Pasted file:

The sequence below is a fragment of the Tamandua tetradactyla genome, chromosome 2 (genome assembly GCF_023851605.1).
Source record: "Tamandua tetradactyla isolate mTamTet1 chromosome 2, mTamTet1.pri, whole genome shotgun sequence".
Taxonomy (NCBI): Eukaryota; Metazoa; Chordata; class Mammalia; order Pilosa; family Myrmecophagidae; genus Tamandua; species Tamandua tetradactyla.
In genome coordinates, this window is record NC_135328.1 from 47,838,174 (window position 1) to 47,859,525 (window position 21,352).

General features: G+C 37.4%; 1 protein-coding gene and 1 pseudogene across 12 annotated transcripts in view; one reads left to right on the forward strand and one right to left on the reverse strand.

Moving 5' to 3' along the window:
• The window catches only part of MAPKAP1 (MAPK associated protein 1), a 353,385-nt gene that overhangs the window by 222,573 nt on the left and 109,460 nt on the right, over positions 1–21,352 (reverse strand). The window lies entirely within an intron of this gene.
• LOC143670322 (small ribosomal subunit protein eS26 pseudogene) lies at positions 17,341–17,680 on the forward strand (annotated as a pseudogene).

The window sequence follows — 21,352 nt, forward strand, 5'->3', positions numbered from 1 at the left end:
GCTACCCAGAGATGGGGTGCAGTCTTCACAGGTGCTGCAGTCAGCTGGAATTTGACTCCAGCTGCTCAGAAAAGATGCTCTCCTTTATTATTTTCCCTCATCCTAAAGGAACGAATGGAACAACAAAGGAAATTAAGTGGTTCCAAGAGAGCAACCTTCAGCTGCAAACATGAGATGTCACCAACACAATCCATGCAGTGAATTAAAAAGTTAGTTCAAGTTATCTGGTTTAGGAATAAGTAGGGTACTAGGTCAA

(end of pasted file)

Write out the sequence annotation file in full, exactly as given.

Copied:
The sequence below is a fragment of the Tamandua tetradactyla genome, chromosome 2 (genome assembly GCF_023851605.1).
Source record: "Tamandua tetradactyla isolate mTamTet1 chromosome 2, mTamTet1.pri, whole genome shotgun sequence".
Taxonomy (NCBI): Eukaryota; Metazoa; Chordata; class Mammalia; order Pilosa; family Myrmecophagidae; genus Tamandua; species Tamandua tetradactyla.
In genome coordinates, this window is record NC_135328.1 from 47,838,174 (window position 1) to 47,859,525 (window position 21,352).

General features: G+C 37.4%; 1 protein-coding gene and 1 pseudogene across 12 annotated transcripts in view; one reads left to right on the forward strand and one right to left on the reverse strand.

Moving 5' to 3' along the window:
• The window catches only part of MAPKAP1 (MAPK associated protein 1), a 353,385-nt gene that overhangs the window by 222,573 nt on the left and 109,460 nt on the right, over positions 1–21,352 (reverse strand). The window lies entirely within an intron of this gene.
• LOC143670322 (small ribosomal subunit protein eS26 pseudogene) lies at positions 17,341–17,680 on the forward strand (annotated as a pseudogene).

The window sequence follows — 21,352 nt, forward strand, 5'->3', positions numbered from 1 at the left end:
GCTACCCAGAGATGGGGTGCAGTCTTCACAGGTGCTGCAGTCAGCTGGAATTTGACTCCAGCTGCTCAGAAAAGATGCTCTCCTTTATTATTTTCCCTCATCCTAAAGGAACGAATGGAACAACAAAGGAAATTAAGTGGTTCCAAGAGAGCAACCTTCAGCTGCAAACATGAGATGTCACCAACACAATCCATGCAGTGAATTAAAAAGTTAGTTCAAGTTATCTGGTTTAGGAATAAGTAGGGTACTAGGTCAA